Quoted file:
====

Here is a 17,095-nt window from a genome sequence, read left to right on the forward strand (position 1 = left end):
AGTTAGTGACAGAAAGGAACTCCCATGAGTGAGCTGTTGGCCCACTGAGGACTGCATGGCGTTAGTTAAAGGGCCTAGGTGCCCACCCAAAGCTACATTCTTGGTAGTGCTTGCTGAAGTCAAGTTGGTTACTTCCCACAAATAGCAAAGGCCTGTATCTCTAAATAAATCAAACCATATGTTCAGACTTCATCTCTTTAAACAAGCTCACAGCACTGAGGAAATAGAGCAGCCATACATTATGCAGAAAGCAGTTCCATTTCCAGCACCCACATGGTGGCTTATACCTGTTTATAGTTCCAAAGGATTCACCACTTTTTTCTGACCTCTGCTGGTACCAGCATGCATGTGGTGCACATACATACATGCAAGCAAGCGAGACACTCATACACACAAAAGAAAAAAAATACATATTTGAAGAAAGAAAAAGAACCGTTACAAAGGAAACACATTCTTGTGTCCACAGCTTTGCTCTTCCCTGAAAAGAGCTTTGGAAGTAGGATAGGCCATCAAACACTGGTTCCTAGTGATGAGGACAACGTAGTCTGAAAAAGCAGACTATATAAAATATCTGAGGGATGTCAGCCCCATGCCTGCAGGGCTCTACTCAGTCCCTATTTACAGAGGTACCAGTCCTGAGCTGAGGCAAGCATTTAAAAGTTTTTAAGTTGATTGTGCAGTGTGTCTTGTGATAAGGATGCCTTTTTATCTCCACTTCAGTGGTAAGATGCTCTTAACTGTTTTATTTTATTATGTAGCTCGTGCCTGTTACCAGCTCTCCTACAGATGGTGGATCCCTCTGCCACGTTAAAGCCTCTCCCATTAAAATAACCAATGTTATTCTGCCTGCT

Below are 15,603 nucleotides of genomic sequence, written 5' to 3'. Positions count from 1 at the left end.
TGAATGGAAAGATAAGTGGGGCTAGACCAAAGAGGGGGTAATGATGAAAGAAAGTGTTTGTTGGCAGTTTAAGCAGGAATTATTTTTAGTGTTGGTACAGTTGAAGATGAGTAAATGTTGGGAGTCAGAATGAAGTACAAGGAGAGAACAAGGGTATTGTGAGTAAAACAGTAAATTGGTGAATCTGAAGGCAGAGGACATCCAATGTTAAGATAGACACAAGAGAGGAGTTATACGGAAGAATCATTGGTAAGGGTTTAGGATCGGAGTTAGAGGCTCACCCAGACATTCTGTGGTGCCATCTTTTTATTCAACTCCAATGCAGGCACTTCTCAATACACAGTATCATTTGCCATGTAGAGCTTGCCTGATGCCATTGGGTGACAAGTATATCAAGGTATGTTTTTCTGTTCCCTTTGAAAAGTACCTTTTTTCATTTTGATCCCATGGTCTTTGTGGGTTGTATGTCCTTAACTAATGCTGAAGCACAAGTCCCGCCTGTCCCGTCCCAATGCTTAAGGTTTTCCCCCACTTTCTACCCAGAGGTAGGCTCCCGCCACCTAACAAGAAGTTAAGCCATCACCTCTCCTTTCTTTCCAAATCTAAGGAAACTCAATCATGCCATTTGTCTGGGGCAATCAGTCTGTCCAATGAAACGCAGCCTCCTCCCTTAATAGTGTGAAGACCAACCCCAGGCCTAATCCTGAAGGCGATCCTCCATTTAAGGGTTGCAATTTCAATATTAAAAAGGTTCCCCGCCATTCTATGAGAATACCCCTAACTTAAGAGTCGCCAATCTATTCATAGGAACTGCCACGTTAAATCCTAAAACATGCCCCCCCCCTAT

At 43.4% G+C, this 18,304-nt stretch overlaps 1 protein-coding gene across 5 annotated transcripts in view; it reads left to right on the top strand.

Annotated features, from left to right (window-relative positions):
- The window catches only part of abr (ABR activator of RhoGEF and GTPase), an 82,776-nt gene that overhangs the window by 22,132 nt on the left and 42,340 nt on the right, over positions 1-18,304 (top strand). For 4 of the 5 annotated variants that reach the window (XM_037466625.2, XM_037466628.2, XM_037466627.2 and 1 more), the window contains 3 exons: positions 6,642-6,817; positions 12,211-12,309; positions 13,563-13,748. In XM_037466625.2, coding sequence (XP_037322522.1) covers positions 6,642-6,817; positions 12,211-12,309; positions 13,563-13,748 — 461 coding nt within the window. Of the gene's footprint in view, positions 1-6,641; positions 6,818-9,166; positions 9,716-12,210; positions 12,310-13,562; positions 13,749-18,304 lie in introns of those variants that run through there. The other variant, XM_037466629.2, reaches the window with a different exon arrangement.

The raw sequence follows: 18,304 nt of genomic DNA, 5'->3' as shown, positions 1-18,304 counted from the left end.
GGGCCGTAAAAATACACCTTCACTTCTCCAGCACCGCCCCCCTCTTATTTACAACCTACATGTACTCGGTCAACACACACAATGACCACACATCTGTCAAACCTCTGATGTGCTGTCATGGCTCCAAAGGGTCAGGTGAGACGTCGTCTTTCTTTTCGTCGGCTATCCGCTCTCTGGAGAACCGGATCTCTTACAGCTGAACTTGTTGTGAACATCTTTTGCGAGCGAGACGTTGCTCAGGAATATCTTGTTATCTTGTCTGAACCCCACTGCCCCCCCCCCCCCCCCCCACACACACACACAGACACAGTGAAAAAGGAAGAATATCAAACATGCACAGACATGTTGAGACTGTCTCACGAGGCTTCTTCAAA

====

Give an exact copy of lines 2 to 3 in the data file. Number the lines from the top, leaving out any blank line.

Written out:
AGTTAGTGACAGAAAGGAACTCCCATGAGTGAGCTGTTGGCCCACTGAGGACTGCATGGCGTTAGTTAAAGGGCCTAGGTGCCCACCCAAAGCTACATTCTTGGTAGTGCTTGCTGAAGTCAAGTTGGTTACTTCCCACAAATAGCAAAGGCCTGTATCTCTAAATAAATCAAACCATATGTTCAGACTTCATCTCTTTAAACAAGCTCACAGCACTGAGGAAATAGAGCAGCCATACATTATGCAGAAAGCAGTTCCATTTCCAGCACCCACATGGTGGCTTATACCTGTTTATAGTTCCAAAGGATTCACCACTTTTTTCTGACCTCTGCTGGTACCAGCATGCATGTGGTGCACATACATACATGCAAGCAAGCGAGACACTCATACACACAAAAGAAAAAAAATACATATTTGAAGAAAGAAAAAGAACCGTTACAAAGGAAACACATTCTTGTGTCCACAGCTTTGCTCTTCCCTGAAAAGAGCTTTGGAAGTAGGATAGGCCATCAAACACTGGTTCCTAGTGATGAGGACAACGTAGTCTGAAAAAGCAGACTATATAAAATATCTGAGGGATGTCAGCCCCATGCCTGCAGGGCTCTACTCAGTCCCTATTTACAGAGGTACCAGTCCTGAGCTGAGGCAAGCATTTAAAAGTTTTTAAGTTGATTGTGCAGTGTGTCTTGTGATAAGGATGCCTTTTTATCTCCACTTCAGTGGTAAGATGCTCTTAACTGTTTTATTTTATTATGTAGCTCGTGCCTGTTACCAGCTCTCCTACAGATGGTGGATCCCTCTGCCACGTTAAAGCCTCTCCCATTAAAATAACCAATGTTATTCTGCCTGCT

Below are 15,603 nucleotides of genomic sequence, written 5' to 3'. Positions count from 1 at the left end.